This very detailed tutorial will take you through all the steps required to copy a DVD if you’re using Windows (from XP up to Windows 7).
Here goes. There are dozens and dozens of programs that you can purchase and use to copy a DVD (ie. make a backup copy). This tutorial will show you how to do it for free – using the outstanding piece of software DVDShrink.
A few things to note up front. First, making backup copies of certain DVD’s may or may not be legal depending on where you live. In a nutshell, this is usually because in order to copy a DVD, you have to “break” the encryption. DVDShrink includes the ability to break this encryption. Make sure to understand the legal consequences of making a backup of your DVD before doing so.
In addition, it’s due to the encryption-breaking (decrypting) feature of DVDShrink that it’s not available to download from the DVDShrink home page. What you need to do is search Google for phrases like dvdshrink32setup.zip and/or dvdshrink32setup.exe. Once you have located the file, download it – but do not open it or run it.
There is only one way to be certain that the file you have downloaded is in fact DVDShrink – and not a “fake” version of it, or even worse, one that contains a virus or other form of malware. You’ll need to compare the MD5 signature of the file you downloaded to the officially provided one. If that last sentence didn’t make any sense to you – don’t worry – it’s very easy, and we’ve got you covered. Follow the steps outlined in the tutorial How to match an MD5 hash with a file in Windows. In fact, the tutorial uses DVDShrink itself as the example, so it’s even easier to follow along!
The installation of DVDShrink itself is very straight forward – you’ll mostly just click Next a bunch of times. Once it’s installed – follow the steps below to start copying/making backups of your DVDs.
- Insert a DVD into your DVD-ROM or DVD+/-RW drive. If Windows launches a DVD player (or any other software) – close it. If you check the DVD drive, you may notice that the DVD is more than a standard blank DVD can hold (which is 4.71GB). In the example screenshot below, the DVD I’m using is 7.93GB. While you could use a dual-layer DVD disc (assuming your drive supports burning dual-layer discs) – they’re more expensive. The easier solution is to take out the sections of the DVD that you don’t want (which may include some of the “extras”, additional audio tracks (eg. the French/Spanish or other language tracks you’ll never use, etc) using DVDShrink.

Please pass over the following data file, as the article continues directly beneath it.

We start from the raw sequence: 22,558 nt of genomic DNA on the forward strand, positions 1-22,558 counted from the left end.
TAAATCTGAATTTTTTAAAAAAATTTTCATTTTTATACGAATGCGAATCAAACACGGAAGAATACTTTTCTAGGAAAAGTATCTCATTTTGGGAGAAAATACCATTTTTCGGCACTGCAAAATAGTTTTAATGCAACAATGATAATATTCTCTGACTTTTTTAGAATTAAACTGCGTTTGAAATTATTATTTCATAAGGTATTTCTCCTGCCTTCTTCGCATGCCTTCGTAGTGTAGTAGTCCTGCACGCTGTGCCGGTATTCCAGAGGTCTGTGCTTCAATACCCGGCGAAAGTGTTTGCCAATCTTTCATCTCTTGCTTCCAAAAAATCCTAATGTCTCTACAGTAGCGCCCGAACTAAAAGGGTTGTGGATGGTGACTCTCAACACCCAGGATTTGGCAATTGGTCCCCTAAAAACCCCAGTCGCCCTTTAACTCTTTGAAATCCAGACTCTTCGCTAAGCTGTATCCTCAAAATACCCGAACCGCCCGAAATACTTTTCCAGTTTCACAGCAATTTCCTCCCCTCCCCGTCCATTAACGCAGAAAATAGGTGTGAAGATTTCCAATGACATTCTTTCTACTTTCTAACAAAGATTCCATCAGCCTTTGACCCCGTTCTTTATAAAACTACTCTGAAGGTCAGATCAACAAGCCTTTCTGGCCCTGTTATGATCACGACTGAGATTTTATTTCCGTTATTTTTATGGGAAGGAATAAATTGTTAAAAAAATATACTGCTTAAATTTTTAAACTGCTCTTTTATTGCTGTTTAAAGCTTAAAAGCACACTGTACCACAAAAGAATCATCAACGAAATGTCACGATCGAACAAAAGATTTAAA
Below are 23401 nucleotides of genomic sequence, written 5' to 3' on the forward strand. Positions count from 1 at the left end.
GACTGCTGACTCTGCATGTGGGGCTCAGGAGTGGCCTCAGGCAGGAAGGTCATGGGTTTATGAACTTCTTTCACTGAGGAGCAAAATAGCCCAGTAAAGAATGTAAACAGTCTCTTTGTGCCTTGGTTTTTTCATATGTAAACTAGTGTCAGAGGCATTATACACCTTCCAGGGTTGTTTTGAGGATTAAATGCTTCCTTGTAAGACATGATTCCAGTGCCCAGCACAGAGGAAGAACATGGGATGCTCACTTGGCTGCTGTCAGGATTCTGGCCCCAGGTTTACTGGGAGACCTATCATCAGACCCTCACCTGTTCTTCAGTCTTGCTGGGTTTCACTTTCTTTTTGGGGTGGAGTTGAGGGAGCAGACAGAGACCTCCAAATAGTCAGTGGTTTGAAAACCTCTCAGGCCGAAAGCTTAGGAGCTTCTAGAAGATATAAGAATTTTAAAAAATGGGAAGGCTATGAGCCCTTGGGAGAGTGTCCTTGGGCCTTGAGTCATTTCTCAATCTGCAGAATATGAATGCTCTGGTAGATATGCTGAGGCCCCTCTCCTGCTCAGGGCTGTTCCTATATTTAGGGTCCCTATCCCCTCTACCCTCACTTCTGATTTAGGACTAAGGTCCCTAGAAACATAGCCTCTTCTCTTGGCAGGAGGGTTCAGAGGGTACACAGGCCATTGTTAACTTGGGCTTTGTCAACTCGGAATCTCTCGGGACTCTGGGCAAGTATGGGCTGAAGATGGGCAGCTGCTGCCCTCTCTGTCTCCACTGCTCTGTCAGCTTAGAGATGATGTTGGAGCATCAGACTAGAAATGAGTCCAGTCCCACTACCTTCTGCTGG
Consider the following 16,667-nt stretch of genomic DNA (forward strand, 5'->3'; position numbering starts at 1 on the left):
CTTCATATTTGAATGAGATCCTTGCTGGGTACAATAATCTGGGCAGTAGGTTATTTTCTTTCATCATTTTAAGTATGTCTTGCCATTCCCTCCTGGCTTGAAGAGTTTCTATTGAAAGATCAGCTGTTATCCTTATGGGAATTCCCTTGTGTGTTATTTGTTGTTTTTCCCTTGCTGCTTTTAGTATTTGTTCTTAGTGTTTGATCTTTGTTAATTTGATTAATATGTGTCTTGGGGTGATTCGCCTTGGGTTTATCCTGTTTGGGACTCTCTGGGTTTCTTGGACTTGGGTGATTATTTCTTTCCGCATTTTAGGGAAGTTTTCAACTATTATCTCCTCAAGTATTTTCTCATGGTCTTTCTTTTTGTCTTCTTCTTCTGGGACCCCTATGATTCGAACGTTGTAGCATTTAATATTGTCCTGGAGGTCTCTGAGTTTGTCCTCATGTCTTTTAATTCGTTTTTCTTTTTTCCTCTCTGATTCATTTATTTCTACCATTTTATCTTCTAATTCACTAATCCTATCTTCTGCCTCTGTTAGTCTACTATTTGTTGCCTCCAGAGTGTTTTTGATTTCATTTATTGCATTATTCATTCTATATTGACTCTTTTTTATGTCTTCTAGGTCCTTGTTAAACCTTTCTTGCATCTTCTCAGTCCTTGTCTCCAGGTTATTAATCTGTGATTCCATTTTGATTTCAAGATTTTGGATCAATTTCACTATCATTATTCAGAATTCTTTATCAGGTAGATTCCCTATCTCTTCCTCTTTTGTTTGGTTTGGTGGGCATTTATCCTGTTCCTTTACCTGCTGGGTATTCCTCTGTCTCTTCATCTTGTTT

- Launch DVDShrink, and click the Open Disc button in the upper-left corner.
- Select the DVD drive that contains the DVD you want to copy, then click OK.
- DVDShrink will now analyze the disc, and present you with a window somewhat similar to the screenshot below. There are two things you should make note of right away –
- #1 – the size of the Main Movie. As illustrated in the screenshot below, the size of the main feature of my DVD movie is 2.3GB. If I were to include all of the DVD Extras, soundtracks, etc – DVDShrink would have to compress almost all of the content – including the movie itself.
- #2 – the amount the main movie will have to be compressed. Again, as illustrated in the screenshot below, in order for me to make a full backup of my DVD, the main feature would have to be drastically compressed (nearly half). This means a very, very significant reduction in video quality.
Both of these “problems” can be easily resolved.
- Click the small plus sign (+ next to Extras (#1 below). Then select the Extras track with the largest file size. In my example screenshot below, the track Title 13-15 is the largest, at 592MB.